(Reprinted from The Pirate Tree)
Best-selling middle grade and young adult author Lauren Myracle has a moral compass and she wants to pass that on through stories, usually stories of adolescent and teen girls, that grip her heart and imagination. “I don’t want my books to be didactic.” she says, “but I want them to say ‘hey listen there’s stuff our there that you all are going to have to face and some of it is scary but a book is a really awesome place to process this stuff in a safe way.’”
That may be what drew her to wonder, while on a drive down a dirt road in the Blue Ridge Mountains of North Carolina, about the lives lived in a dilapidated house with boarded-over windows, a sagging porch, and an old car or two rusting out front.”
As Myracle wrote on her website, “You’re a lover of stories…so you can’t help but wonder what tales this house might tell. Who lives inside? How do they stand the squalor? By what twist of fate, laziness, or plain bad luck did they sink so low?
Now hold on, you tell yourself. The people who live there–they’re still people, just like you.
And yet, surely their lives must be so different from yours.”
Myracle discovered the gripping story of sixteen-year-old Cat, whose best guy friend falls victim to a vicious hate crime. It is the story of Cat’s decision to discover who in her small town did it. Rich in rural atmosphere, “this daring mystery mines the secrets of a tightly knit Southern community and examines the strength of will it takes to go against everyone you know in the name of justice.
Against a backdrop of poverty, clannishness, drugs, and intolerance, Myracle has crafted a harrowing coming-of-age tale couched in a deeply intelligent mystery. Smart, fearless, and compassionate, this is an unforgettable work from a beloved author.”
The novel isn’t always pretty, but it’s a compelling tale of redemption. The narrative is as honest and difficult as the lives portrayed as it traces the hurt and healing that can take place when a teen discovers her voice and speaks truly about her life and about her community.
Myracle is no stranger to telling honest and, sometimes, difficult stories. She’s been censored and called down for speaking about the sorts of things real girls worry about. She stands strong when facing her critics, choosing to write about contemporary teen reality–the good, the bad, the personal and sometimes painful and often hopeful–she witnesses in young girls’ lives. She says, “I talk a lot about issues that young women have to navigate like female sexuality…and certainly whether to have sex and how to handle that… female sexuality is sometimes scary.”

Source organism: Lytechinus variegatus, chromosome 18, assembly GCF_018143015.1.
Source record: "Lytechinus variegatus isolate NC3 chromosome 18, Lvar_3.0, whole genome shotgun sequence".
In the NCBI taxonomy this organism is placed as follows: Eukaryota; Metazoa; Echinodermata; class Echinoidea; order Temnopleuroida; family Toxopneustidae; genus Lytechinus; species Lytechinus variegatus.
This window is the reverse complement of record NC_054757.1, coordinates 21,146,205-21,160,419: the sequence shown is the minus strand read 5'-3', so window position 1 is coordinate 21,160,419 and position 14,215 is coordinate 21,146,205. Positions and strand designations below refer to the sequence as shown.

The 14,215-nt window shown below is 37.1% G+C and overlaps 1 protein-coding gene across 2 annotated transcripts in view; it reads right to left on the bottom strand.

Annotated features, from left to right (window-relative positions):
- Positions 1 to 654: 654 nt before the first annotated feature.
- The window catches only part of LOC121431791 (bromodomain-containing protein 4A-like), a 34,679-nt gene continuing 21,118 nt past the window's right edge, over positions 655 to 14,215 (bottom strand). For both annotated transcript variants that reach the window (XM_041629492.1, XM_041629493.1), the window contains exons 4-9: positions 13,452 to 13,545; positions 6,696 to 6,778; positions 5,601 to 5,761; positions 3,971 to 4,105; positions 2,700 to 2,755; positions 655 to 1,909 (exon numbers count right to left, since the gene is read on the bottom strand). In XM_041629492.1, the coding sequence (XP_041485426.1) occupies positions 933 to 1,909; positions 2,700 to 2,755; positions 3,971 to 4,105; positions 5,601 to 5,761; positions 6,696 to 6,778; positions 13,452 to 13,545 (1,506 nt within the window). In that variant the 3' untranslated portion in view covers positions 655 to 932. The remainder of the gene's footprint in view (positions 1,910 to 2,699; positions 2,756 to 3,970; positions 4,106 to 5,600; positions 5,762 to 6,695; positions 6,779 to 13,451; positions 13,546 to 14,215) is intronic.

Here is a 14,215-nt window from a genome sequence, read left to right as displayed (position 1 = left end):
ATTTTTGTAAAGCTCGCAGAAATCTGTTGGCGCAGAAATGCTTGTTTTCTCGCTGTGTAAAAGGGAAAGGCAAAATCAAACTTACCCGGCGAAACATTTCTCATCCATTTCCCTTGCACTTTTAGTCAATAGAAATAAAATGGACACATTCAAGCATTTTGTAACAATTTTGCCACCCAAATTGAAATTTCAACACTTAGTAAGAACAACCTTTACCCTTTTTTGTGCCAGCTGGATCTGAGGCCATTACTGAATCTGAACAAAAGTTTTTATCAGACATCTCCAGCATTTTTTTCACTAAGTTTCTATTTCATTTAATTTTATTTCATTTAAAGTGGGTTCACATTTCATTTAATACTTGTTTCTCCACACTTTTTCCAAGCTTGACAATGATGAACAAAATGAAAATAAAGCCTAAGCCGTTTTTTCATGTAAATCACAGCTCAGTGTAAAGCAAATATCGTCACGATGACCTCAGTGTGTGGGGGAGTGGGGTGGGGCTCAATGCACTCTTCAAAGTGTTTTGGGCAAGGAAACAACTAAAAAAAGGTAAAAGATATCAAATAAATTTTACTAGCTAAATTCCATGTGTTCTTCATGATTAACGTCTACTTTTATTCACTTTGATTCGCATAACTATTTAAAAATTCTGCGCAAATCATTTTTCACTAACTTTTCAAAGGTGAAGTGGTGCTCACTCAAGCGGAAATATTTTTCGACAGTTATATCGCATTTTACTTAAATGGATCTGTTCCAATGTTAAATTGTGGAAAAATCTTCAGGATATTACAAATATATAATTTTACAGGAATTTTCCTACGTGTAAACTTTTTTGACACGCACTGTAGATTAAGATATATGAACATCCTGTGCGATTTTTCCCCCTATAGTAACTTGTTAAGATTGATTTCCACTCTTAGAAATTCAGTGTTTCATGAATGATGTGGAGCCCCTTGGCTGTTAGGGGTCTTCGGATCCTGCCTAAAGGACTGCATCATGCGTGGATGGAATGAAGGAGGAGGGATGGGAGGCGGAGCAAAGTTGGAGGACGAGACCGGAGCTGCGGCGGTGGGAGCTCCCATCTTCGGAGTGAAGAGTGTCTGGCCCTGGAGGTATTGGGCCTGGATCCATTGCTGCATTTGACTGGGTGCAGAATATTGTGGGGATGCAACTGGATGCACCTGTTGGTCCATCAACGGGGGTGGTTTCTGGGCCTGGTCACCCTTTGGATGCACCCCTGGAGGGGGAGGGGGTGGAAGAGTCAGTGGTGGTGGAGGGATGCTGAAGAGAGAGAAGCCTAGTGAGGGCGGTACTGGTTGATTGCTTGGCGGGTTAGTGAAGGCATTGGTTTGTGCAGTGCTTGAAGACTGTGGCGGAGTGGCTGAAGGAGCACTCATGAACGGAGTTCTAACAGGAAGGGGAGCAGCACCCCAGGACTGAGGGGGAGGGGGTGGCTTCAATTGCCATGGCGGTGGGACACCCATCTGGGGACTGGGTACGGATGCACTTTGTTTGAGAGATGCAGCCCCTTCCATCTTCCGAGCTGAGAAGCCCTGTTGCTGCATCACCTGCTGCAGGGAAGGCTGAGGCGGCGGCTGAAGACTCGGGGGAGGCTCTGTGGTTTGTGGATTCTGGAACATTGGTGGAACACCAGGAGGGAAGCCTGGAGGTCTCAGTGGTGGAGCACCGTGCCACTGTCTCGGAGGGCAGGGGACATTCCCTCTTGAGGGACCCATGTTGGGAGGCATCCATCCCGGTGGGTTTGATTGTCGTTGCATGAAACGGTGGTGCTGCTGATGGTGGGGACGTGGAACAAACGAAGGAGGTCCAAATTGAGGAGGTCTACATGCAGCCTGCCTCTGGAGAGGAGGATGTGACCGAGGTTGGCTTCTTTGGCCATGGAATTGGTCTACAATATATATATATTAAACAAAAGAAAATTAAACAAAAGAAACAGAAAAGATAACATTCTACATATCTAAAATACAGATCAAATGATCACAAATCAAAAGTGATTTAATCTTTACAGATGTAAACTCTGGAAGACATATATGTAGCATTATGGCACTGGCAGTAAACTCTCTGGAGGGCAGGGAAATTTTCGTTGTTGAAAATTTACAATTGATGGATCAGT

Even as Shine opens, readers glimpse a girl whose voice has been stolen because of her own painful and shameful experience with her brother’s friend. Myracle, who has been called subversive and stubborn, takes readers through Cat’s efforts to grapple with her own pain and to finally raise her voice when to help her best friend. To get there, she must confront bigotry, economic disparity, isolation and repression. Myracle confides, “I don’t try to put a reader off but to tell a story. I’m never going to censor myself with the rationale that people won’t buy a book if something is in it.”
While she has been called subversive and stubborn, Myracle insists, “I’m not out for shock value.”
While Shine may shock some, it may be the shock of discovery that comes from realizing this and similar stories are played out in headlines and in private, in rural communities and large cities. It’s a story that calls on readers to raise their own voices against crimesof hate and fear.
Lauren Myracle is the New York Times bestselling author of the Internet Girls trilogy—ttyl, ttfn, and l8r, g8r—as well as Rhymes with Witches, Bliss, and the new Flower Power series, among many other books for teens and young adults. She lives in Fort Collins, Colorado, with her family. Visit her online at www.laurenmyracle.com.
In Caitlin’s world, everything is black or white. Things are good or bad. Anything in between is confusing. That’s the stuff Caitlin’s older brother, Devon, has always explained. But now Devon’s dead, and her father cries a lot. Caitlin wants to get over it, but as an eleven-year-old girl with Asperger’s, she doesn’t know how. When she reads the definition of “closure” in the dictionary, she realizes that is what she and her father need. In her search for Closure, Caitlin discovers that not everything is black and white–the world is full of colors–messy and beautiful, and it is through this discovery that she embarks on a road which leads her to find both healing and Closure.